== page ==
Parmitano spent time recording an introduction for ISS Experience, previewing upcoming activities for the station crew. Filmed over many months, this cinematic virtual reality series will showcase living and working aboard the space station for viewers on the ground. He also worked with Rodent Research, powering down and stowing the habitat in a storage locker for later use. 

The crew also ramped up extravehicular activity, or spacewalk, preparations, gathering and configuring tools for an upcoming spacewalk that will upgrade batteries on the outside of the orbiting laboratory. 

Meanwhile, approximately 250 miles below, the Expedition 61 prime crew of cosmonaut Oleg Skripochka, NASA astronaut Jessica Meir and spaceflight participant Hazzaa Ali Almansoori flew from the Gagarin Cosmonaut Training Center in Star City, Russia, to their launch site at the Baikonur Cosmodrome in Kazakhstan to finalize pre-launch training for a Sept. 25 launch on the Soyuz MS-15 spacecraft to the space station. 

Learn more about station activities by following the space station blog@space_station and @ISS_Research on Twitter, as well as the ISS Facebook and ISS Instagram accounts.

Day Before HTV-8 Launch, Crew Studies Effects of Microgravity on Space-faring Humans

At the Gagarin Cosmonaut Training Center in Star City, Russia, spaceflight participant Hazzaa Ali Almansoori of the United Arab Emirates (left), Oleg Skripochka of Roscosmos (center) and Jessica Meir of NASA (right) pose for pictures Sept. 5 as part of a pre-flight news conference. They will launch Sept. 25 from the Baikonur Cosmodrome in Kazakhstan on the Soyuz MS-15 spacecraft for a mission on the International Space Station. Credit: Gagarin Cosmonaut Training Center
At the Gagarin Cosmonaut Training Center in Star City, Russia, spaceflight participant Hazzaa Ali Almansoori of the United Arab Emirates (left), Oleg Skripochka of Roscosmos (center) and Jessica Meir of NASA (right) pose for pictures Sept. 5 as part of a pre-flight news conference. They will launch Sept. 25 from the Baikonur Cosmodrome in Kazakhstan on the Soyuz MS-15 spacecraft for a mission on the International Space Station. Credit: Gagarin Cosmonaut Training Center

The International Space Station is abuzz as preparations heat up for the launch of the Japan Aerospace Exploration Agency HTV-8 “Kounotori” cargo craft from the Tanegashima Space Center tomorrow, Sept. 10. Launch is slated for 5:33 p.m. EDT, and can be seen live on NASA Television.  

NASA astronauts Christina Koch and Andrew Morgan spent more time practicing 30-meter approach and capture runs, followed by their own evaluations, in preparation for HTV-8’s arrival days later on Saturday, Sept. 14. The vehicle will be loaded with more than four tons of supplies, spare parts and experiment hardware for the space station residents.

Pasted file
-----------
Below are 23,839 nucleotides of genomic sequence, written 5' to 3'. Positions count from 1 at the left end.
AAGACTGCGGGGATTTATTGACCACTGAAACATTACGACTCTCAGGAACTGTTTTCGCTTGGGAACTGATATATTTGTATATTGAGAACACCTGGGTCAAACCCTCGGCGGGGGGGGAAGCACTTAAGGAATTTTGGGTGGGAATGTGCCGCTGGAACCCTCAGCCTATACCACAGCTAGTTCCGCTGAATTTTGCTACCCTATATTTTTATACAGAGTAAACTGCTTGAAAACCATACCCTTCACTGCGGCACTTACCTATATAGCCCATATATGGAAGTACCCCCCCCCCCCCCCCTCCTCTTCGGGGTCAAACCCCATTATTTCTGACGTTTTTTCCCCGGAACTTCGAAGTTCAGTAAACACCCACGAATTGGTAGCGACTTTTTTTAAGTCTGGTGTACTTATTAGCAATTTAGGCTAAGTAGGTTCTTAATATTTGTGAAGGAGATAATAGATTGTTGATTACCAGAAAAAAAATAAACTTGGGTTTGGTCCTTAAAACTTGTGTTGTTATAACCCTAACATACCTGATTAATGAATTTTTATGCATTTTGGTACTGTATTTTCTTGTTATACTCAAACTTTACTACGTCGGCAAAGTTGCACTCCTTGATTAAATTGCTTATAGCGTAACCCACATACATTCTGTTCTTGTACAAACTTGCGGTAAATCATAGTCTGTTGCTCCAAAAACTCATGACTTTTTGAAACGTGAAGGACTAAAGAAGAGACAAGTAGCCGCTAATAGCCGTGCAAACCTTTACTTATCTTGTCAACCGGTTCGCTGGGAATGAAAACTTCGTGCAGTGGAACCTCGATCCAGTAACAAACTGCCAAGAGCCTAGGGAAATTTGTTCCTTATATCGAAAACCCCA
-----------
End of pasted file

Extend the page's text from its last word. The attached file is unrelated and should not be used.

In the Kibo module, Morgan spoke to media out of Morgantown, West Virginia, referencing not only of NASA’s future with the Artemis program, but also the work currently underway that will benefit life on Earth and expand humanity’s reach into the solar system. Morgan referenced his early morning tasks with Fluid Shifts and his first spacewalk just weeks before, when he and NASA astronaut Nick Hague installed International Docking Adapter to usher in a new era of commercial visiting vehicles that will launch from American soil.  

Science investigations that will help develop countermeasures for humans exploring deep space, and for longer durations, rounded out the busy Monday. Commander Alexey Ovchinin of Roscosmos and crewmates Koch and Hague conducted eye exams aboard the orbiting laboratory. Since it is known that living and working in microgravity can induce vascular changes, as well as head and eye pressure, these measurements will help medical experts and scientists on the ground track crew health as Expedition 60 continues. Furthering research for Fluid Shifts, all other crewmates, with the exception of Koch and ESA (European Space Agency) astronaut Luca Parmitano, conducted venous ultrasounds in support of ongoing studies into vascular and fluid movement within space-faring human bodies. 

Parmitano, meanwhile, worked to close out Space Moss, an experiment that helps decode how microgravity affects the growth, development, gene expression and photosynthetic activity of tiny, rootless moss plants growing within the Cell Biology Experiment Facility incubator on the orbiting laboratory.  

Back on Earth, cosmonaut Oleg Skripochka, NASA astronaut Jessica Meir and spaceflight participant Hazzaa Ali Almansoori are set to depart for the Baikonur Cosmodrome in Kazakhstan tomorrow after spending the week prior taking part in ceremonial activities and mission briefings leading up to their mission start on Sept. 25, when they launch into space aboard a Soyuz MS-15 spacecraft. 

Learn more about station activities by following the space station blog@space_station and @ISS_Research on Twitter, as well as the ISS Facebook and ISS Instagram accounts.